Once upon a time, I thought director Stephen Sommers was going to be a pretty nifty director. He made a live action version of The Jungle Book in 1994 that was pretty darn good. Tense, exciting, beautifully shot and breathlessly paced, this was deliciously fun B-movie excitement perfect for the entire family and I don’t feel remotely ashamed to admit just how much I enjoyed it. Then came the three-pronged attack of Deep Rising, The Mummy and The Mummy Returns. Each increasingly more juvenile. Each more reliant upon tepid CGI effects not even remotely ready for prime time. Worse, Sommers seemed intent on stripping intelligence completely out of his motion pictures, his characters nothing more than thin cardboard cutouts devoid of virtually any and all interesting qualities that could have remotely made any of them anything close to human.
Of course, Deep Rising has turned into something of an underground cult hit, while the Mummy films were monster box office smashes audiences couldn’t help but want more of (which, incidentally, they’re getting in just a couple of weeks, The Mummy: Tomb of the Dragon Emperor opening on August 1). But I stand by my opinions on all three of these pictures, each one is a perfect example of everything wrong with the current corporate culture permeating Hollywood and the “product”Â they tend to deliver (especially during the Summer).
Yet nothing on this planet could have ever prepared me for my original 2004 viewing of Sommers’s Van Helsing starring Hugh Jackman and Kate Beckinsale. Sitting in the theater I was completely aghast. This movie wasn’t just bad, it was beyond words just how freakishly inept and utterly intolerable it truly was, and for maybe the first time ever I actually found myself feeling sorry for the preview audience sitting there having to endure it right along with me.
Having not had any reason or desire to ever see the darn thing again, having the new two-disc Collector’s Edition of the movie slammed into my hand for review wasn’t exactly a reason to celebrate. Still, having not seen it since its original release I figured I could rationally give it another shot, time (and countless other horrible motion pictures) maybe softening my initial reactions to the point this gothic opus might not look so bad.
I admit I made it a little over half way through before I threw in the towel and turned the damnable thing off. This isn’t a movie, it’s a torture device, and anyone who can suffer their way through the entire debacle without self-destructing has infinitely more stamina and composure than me. Without a doubt, Van Helsing could very well be the single worst film I have ever had the displeasure of sitting through, doing it again on DVD is as impossible a task as any I have probably attempted.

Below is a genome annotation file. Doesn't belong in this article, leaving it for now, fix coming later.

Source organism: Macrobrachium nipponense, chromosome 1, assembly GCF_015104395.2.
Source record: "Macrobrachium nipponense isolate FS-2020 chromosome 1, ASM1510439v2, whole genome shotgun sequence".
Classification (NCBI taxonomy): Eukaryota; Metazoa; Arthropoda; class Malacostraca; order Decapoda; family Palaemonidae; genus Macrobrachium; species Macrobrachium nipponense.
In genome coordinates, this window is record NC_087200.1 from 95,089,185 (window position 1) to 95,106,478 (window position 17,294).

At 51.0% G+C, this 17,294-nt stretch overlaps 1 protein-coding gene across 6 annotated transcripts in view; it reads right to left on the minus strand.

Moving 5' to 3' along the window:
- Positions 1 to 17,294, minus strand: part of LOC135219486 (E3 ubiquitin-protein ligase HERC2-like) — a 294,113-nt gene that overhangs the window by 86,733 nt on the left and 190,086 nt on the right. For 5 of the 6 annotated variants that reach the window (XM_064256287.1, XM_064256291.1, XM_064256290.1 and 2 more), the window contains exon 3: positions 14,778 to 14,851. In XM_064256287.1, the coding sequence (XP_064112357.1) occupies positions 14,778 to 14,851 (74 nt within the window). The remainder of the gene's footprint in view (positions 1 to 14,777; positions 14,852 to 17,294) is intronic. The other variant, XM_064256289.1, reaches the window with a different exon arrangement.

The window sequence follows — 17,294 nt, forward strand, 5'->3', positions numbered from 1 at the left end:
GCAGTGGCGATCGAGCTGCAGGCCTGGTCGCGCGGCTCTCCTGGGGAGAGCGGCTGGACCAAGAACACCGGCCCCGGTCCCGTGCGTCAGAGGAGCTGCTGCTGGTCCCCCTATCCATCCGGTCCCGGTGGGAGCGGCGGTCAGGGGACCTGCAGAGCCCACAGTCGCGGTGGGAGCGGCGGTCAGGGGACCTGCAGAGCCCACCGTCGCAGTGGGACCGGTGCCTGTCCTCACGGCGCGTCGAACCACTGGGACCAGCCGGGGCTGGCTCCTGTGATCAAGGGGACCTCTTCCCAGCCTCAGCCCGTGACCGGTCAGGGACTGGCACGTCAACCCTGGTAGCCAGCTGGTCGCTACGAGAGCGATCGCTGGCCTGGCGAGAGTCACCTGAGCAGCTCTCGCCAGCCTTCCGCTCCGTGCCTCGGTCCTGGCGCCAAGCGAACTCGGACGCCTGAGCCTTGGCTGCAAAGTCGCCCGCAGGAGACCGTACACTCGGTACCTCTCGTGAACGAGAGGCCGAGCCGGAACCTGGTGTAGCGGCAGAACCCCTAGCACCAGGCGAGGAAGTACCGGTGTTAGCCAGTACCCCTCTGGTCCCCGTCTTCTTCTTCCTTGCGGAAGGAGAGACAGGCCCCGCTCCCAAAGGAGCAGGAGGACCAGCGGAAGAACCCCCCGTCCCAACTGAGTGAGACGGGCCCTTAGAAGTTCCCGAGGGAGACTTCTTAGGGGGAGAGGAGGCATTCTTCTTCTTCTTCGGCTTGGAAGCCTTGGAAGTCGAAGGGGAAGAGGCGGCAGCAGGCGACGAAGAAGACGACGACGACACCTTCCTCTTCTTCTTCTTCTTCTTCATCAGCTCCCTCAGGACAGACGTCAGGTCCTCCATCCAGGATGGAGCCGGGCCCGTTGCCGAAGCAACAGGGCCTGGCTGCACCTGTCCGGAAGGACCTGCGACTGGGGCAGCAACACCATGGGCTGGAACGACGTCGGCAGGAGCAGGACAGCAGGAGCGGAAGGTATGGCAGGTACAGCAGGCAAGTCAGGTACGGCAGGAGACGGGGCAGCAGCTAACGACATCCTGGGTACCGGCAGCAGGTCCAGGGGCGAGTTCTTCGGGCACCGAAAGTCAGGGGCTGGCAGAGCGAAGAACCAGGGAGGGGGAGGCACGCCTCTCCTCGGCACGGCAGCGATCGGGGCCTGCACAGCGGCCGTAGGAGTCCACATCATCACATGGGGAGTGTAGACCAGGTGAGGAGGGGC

As much as I disliked The Mummy and its sequel, at least they offer something of value including a couple of intriguing characters, some nice locations and decently fleshed out performances speckled with an ounce or two of human emotion. Here, it is downright impossible to tell if Jackman is any good as the title character as Sommers never slows the film down enough to give the audience a glimpse as to who Van Helsing is or an opportunity to see what makes him tick. The talented Beckinsale is even worse off. She’s stuck playing a woman so woodenly unbelievable the only thing I could remember about her was just how much I wanted to steal a couple of her (admittedly fabulous) costumes.
All of which means I have no business telling anyone what the plusses and minuses of this new release of the picture are. The two discs are packed with extras, so many it almost boggles the mind, but the fact I couldn’t even watch the movie itself beginning to end should more than likely give you some insight to just how much I wanted to take the time to delve into any of the special features. This is a bad movie, there just isn’t anything else other than that to say, and if I ever feel like torturing myself to the point where I want to poke both my eyes out with a red-hot poker I know exactly to watch to make it happen.